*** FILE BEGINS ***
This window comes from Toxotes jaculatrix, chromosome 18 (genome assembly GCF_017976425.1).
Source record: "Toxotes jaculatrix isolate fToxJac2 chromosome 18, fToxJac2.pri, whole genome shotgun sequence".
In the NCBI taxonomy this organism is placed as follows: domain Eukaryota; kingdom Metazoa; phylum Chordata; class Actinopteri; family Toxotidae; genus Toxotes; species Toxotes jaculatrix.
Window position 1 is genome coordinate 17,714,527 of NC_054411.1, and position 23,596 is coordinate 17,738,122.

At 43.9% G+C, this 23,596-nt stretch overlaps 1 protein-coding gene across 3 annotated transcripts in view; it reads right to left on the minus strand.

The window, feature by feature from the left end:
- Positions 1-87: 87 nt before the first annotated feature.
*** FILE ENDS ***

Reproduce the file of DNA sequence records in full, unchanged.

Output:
This window comes from Toxotes jaculatrix, chromosome 18 (genome assembly GCF_017976425.1).
Source record: "Toxotes jaculatrix isolate fToxJac2 chromosome 18, fToxJac2.pri, whole genome shotgun sequence".
In the NCBI taxonomy this organism is placed as follows: domain Eukaryota; kingdom Metazoa; phylum Chordata; class Actinopteri; family Toxotidae; genus Toxotes; species Toxotes jaculatrix.
Window position 1 is genome coordinate 17,714,527 of NC_054411.1, and position 23,596 is coordinate 17,738,122.

At 43.9% G+C, this 23,596-nt stretch overlaps 1 protein-coding gene across 3 annotated transcripts in view; it reads right to left on the minus strand.

The window, feature by feature from the left end:
- Positions 1-87: 87 nt before the first annotated feature.